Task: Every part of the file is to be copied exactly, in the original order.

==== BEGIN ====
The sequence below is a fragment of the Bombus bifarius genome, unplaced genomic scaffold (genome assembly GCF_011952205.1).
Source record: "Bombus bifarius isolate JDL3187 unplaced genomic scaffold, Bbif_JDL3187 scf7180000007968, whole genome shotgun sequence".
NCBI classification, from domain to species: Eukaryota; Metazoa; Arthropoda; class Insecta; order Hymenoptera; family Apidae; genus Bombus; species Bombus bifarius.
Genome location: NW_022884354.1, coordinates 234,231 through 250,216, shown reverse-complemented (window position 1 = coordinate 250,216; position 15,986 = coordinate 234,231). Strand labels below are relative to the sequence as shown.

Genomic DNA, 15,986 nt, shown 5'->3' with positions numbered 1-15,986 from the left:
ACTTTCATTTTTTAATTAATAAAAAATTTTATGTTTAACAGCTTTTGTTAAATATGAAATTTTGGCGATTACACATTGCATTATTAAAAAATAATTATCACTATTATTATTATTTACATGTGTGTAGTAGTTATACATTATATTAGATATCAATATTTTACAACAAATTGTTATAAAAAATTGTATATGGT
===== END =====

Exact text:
The sequence below is a fragment of the Bombus bifarius genome, unplaced genomic scaffold (genome assembly GCF_011952205.1).
Source record: "Bombus bifarius isolate JDL3187 unplaced genomic scaffold, Bbif_JDL3187 scf7180000007968, whole genome shotgun sequence".
NCBI classification, from domain to species: Eukaryota; Metazoa; Arthropoda; class Insecta; order Hymenoptera; family Apidae; genus Bombus; species Bombus bifarius.
Genome location: NW_022884354.1, coordinates 234,231 through 250,216, shown reverse-complemented (window position 1 = coordinate 250,216; position 15,986 = coordinate 234,231). Strand labels below are relative to the sequence as shown.

Genomic DNA, 15,986 nt, shown 5'->3' with positions numbered 1-15,986 from the left:
ACTTTCATTTTTTAATTAATAAAAAATTTTATGTTTAACAGCTTTTGTTAAATATGAAATTTTGGCGATTACACATTGCATTATTAAAAAATAATTATCACTATTATTATTATTTACATGTGTGTAGTAGTTATACATTATATTAGATATCAATATTTTACAACAAATTGTTATAAAAAATTGTATATGGT